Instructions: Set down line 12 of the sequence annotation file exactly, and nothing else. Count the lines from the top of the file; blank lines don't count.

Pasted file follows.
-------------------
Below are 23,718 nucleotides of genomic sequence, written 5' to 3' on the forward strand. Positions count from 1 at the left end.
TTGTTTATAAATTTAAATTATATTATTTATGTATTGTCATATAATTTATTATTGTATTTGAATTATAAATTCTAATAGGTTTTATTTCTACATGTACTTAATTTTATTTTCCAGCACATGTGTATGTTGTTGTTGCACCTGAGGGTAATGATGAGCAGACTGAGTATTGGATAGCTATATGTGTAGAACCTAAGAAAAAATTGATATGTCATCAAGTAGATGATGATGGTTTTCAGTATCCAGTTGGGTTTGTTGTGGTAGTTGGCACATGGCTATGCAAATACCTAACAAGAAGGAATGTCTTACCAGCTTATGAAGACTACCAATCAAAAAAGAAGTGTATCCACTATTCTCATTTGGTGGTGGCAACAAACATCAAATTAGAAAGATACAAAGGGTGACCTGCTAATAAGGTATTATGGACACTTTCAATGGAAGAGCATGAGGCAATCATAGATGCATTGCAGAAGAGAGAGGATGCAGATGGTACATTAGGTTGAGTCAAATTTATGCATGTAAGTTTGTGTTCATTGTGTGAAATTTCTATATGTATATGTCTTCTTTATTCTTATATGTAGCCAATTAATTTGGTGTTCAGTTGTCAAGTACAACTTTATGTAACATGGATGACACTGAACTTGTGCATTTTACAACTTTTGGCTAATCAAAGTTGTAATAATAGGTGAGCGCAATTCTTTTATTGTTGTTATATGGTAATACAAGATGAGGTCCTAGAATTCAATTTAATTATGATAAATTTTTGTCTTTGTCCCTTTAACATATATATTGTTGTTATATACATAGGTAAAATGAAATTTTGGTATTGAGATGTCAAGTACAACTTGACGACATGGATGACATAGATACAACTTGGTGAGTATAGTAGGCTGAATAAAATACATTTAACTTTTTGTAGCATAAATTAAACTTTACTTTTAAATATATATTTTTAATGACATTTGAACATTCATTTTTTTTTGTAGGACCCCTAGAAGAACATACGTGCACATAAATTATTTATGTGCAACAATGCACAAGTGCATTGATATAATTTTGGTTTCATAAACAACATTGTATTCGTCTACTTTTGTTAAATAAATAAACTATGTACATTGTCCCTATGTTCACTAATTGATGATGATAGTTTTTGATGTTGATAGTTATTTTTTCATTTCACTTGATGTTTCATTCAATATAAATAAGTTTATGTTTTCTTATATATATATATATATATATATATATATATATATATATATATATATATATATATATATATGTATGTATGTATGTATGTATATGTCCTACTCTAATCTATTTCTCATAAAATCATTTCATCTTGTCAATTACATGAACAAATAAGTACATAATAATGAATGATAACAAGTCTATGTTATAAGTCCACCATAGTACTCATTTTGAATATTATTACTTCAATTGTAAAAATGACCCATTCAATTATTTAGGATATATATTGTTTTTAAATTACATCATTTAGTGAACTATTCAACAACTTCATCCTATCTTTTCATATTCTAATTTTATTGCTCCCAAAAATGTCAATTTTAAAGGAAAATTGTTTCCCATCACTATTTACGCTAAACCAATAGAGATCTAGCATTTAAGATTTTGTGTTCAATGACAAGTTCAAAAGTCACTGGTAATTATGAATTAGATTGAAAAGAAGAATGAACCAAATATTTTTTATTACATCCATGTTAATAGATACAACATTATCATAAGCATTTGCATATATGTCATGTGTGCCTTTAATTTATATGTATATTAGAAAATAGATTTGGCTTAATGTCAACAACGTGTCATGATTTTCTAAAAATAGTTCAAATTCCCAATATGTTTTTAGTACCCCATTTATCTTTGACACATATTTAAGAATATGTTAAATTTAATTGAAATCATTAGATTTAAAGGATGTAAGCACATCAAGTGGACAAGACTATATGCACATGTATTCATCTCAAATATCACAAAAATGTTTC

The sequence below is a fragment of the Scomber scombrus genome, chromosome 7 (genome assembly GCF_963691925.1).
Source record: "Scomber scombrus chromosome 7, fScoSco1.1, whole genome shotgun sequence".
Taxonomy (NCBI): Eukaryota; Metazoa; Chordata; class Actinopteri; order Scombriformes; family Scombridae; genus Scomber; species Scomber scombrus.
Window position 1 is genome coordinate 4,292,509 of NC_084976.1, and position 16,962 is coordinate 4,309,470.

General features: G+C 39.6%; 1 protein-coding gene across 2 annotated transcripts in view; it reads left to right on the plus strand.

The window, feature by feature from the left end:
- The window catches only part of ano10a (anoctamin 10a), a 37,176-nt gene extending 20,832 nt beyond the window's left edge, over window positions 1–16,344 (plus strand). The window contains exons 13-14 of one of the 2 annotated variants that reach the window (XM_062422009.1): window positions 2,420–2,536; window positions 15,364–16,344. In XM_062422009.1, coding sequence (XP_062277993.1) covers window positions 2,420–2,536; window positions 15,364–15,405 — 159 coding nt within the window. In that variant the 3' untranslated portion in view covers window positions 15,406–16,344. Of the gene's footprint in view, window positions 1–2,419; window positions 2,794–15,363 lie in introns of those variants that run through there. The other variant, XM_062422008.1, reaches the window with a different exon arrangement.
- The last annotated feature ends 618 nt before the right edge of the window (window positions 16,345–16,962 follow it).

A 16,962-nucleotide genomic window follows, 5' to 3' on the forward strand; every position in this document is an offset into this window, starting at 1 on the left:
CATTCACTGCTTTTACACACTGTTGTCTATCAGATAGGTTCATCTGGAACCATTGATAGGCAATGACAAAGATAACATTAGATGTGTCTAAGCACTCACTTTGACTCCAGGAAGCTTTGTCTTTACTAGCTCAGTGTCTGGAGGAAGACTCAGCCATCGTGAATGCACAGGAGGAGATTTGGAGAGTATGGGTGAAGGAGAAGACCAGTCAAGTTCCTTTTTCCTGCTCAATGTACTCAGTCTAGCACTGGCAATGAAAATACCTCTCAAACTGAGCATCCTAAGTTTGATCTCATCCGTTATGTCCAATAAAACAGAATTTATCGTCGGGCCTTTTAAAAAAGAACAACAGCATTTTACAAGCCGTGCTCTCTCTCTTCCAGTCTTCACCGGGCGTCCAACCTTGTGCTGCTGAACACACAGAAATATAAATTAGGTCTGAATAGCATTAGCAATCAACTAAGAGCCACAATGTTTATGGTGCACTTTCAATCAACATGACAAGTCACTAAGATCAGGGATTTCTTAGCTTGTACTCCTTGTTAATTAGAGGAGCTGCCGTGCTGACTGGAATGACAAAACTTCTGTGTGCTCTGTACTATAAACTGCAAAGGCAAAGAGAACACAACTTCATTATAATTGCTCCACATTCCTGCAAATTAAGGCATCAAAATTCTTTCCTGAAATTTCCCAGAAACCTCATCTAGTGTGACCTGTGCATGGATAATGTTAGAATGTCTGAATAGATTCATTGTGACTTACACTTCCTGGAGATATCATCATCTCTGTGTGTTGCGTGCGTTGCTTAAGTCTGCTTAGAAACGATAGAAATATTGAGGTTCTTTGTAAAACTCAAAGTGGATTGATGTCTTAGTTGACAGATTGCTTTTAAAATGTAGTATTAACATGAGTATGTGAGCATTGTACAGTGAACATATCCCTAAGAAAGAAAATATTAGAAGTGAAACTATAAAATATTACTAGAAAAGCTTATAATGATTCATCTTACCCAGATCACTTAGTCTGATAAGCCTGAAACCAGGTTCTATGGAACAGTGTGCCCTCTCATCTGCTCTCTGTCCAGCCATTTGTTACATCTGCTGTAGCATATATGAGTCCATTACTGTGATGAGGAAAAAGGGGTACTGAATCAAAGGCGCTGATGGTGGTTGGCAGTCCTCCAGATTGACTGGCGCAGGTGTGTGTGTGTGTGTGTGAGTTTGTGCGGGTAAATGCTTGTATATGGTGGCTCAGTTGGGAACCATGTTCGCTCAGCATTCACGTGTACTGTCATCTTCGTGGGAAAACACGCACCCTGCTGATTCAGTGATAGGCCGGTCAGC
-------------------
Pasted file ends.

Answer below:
CATTCACTGCTTTTACACACTGTTGTCTATCAGATAGGTTCATCTGGAACCATTGATAGGCAATGACAAAGATAACATTAGATGTGTCTAAGCACTCACTTTGACTCCAGGAAGCTTTGTCTTTACTAGCTCAGTGTCTGGAGGAAGACTCAGCCATCGTGAATGCACAGGAGGAGATTTGGAGAGTATGGGTGAAGGAGAAGACCAGTCAAGTTCCTTTTTCCTGCTCAATGTACTCAGTCTAGCACTGGCAATGAAAATACCTCTCAAACTGAGCATCCTAAGTTTGATCTCATCCGTTATGTCCAATAAAACAGAATTTATCGTCGGGCCTTTTAAAAAAGAACAACAGCATTTTACAAGCCGTGCTCTCTCTCTTCCAGTCTTCACCGGGCGTCCAACCTTGTGCTGCTGAACACACAGAAATATAAATTAGGTCTGAATAGCATTAGCAATCAACTAAGAGCCACAATGTTTATGGTGCACTTTCAATCAACATGACAAGTCACTAAGATCAGGGATTTCTTAGCTTGTACTCCTTGTTAATTAGAGGAGCTGCCGTGCTGACTGGAATGACAAAACTTCTGTGTGCTCTGTACTATAAACTGCAAAGGCAAAGAGAACACAACTTCATTATAATTGCTCCACATTCCTGCAAATTAAGGCATCAAAATTCTTTCCTGAAATTTCCCAGAAACCTCATCTAGTGTGACCTGTGCATGGATAATGTTAGAATGTCTGAATAGATTCATTGTGACTTACACTTCCTGGAGATATCATCATCTCTGTGTGTTGCGTGCGTTGCTTAAGTCTGCTTAGAAACGATAGAAATATTGAGGTTCTTTGTAAAACTCAAAGTGGATTGATGTCTTAGTTGACAGATTGCTTTTAAAATGTAGTATTAACATGAGTATGTGAGCATTGTACAGTGAACATATCCCTAAGAAAGAAAATATTAGAAGTGAAACTATAAAATATTACTAGAAAAGCTTATAATGATTCATCTTACCCAGATCACTTAGTCTGATAAGCCTGAAACCAGGTTCTATGGAACAGTGTGCCCTCTCATCTGCTCTCTGTCCAGCCATTTGTTACATCTGCTGTAGCATATATGAGTCCATTACTGTGATGAGGAAAAAGGGGTACTGAATCAAAGGCGCTGATGGTGGTTGGCAGTCCTCCAGATTGACTGGCGCAGGTGTGTGTGTGTGTGTGTGAGTTTGTGCGGGTAAATGCTTGTATATGGTGGCTCAGTTGGGAACCATGTTCGCTCAGCATTCACGTGTACTGTCATCTTCGTGGGAAAACACGCACCCTGCTGATTCAGTGATAGGCCGGTCAGC